OPC-DA COM Quick Client

We have just installed our first Ignition server and are having trouble with tag values in OPC-DA connections. The COM client in Ignition can connect to our legacy OPC Server (DA vers. 2 compliant Think & Do). We can see the tags in the sever and can use the OPC Quick Client to read values from the tags. When we add an OPC tag in the designer, either by drag and drop or manually, we get null values. With the tag added in the designer, the OPC Quick Client fails to read the tag (Status: Bad_NodeIdUnknown). We can delete the tag from the designer and the OPC Quick Client reads the tag values fine. Our test bed system for Ignition does not have this problem.

The test bed system is as follows: Ignition vers. 7.07 running on XP SP2 connected to a remote PC running Think&Do OPC server (XP SP2).
Problem system is as follows: Ignition vers. 7.1.6 running on Windows Server 2008 SP1

No firewalls anywhere. DCOM configured with “everyone” and “anonymous” full access all four buttons on the COM security tab (both PCs). Thanks for any and all help.


Are there any error messages in the console that might indicate a bit better what’s happening? The easiest way to check is to look at the wrapper.log file in the install directory. Keep your eye out for any COM exceptions. I suspect that it still has something to do with the DCOM settings, since you can connect and browse. The subscriptions, in which the server connects back into Ignition, often can be tricky to get set up correctly. But, you should see some indication of this in the log.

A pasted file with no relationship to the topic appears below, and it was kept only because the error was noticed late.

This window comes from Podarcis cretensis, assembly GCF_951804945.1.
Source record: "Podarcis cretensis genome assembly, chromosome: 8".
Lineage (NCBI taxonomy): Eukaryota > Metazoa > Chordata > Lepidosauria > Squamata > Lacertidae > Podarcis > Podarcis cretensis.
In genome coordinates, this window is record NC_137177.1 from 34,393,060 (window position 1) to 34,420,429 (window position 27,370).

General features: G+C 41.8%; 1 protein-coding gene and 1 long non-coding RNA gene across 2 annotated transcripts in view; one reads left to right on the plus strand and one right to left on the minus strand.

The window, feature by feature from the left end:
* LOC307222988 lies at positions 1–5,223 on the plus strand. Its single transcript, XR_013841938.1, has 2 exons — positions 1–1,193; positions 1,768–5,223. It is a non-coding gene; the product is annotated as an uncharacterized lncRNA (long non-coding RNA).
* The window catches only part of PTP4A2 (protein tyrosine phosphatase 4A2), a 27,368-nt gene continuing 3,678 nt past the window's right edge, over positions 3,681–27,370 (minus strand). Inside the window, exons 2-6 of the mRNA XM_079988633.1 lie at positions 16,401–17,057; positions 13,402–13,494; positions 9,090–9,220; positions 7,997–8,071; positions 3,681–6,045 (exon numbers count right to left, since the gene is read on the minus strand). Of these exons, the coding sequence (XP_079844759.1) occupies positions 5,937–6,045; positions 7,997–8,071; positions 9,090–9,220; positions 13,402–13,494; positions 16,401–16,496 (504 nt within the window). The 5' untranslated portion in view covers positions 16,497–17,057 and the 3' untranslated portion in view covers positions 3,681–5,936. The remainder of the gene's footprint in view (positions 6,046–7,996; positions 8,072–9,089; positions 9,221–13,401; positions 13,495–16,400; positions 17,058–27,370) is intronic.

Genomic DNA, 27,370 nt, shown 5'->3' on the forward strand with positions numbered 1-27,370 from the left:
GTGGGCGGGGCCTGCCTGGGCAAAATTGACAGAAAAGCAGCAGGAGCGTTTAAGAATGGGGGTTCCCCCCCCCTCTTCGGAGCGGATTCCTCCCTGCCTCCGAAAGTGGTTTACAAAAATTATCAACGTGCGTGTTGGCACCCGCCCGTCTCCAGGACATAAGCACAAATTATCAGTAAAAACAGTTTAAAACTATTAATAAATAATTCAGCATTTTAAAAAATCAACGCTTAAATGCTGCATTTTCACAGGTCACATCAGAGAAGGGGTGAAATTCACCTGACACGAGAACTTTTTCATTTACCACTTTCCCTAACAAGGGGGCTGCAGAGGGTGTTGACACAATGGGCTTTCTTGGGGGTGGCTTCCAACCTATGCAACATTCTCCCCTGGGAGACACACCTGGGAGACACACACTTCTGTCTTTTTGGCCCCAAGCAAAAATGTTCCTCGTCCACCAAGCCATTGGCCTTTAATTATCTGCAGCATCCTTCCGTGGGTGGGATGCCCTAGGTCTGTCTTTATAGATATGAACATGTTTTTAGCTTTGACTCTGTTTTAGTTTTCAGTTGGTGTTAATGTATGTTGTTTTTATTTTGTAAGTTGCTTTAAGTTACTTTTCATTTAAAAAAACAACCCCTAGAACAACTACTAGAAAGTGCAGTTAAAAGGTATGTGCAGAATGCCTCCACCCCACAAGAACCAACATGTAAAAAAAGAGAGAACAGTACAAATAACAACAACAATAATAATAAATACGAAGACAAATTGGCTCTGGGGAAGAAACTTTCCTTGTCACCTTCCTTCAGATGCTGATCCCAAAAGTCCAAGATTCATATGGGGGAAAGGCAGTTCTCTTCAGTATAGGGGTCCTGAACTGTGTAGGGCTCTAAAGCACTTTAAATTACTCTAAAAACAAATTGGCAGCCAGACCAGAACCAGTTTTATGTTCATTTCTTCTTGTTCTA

OK - Solved the problem. It is definitely a DCOM settings issue. Changed the account in the OPC Server PC to match the Ignition Server PC account and everything seems to work. The wrapper.log indicated problems with callbacks from the OPC server. Not looking forward to connecting several more legacy OPC-DA server boxes to the Win server and getting this all locked down in COM settings on clustered Ignition servers. Will probably have to add the accounts from all the control PCs to the Ignition servers and allow COM access.

Thanks for the help,


If the computers are all on the same domain, or if you can put them on a domain, it might be a bit easier to set them all up. You can then make a group for “domain users” and add that to the DCOM settings on the Ignition machine. With the Ignition gateway running as a domain account, you should be OK.

The other option might be using an OPC-UA wrapper in order to “tunnel” over UA instead of DCOM. I’m not sure if the foundation’s wrapper is publically available, but I can ask today- I’m actually currently at an OPC Interoperability event in Germany, and was testing with the wrapper yesterday. It would add one more software layer, which is annoying, but hopefully less annoying than using DCOM.


Thanks Colby,

Had to close up shop yesterday so I didn’t see the last post. I messed around with the OPC-UA wrapper some while testing (30 day trial from Matrikon). The wrapper would be my preference if we could make it work. We will be setting up a domain and users for now. I hope to be able to secure everything including turning on the firewalls before we go live. If not, we will have to keep our HMI net isolated.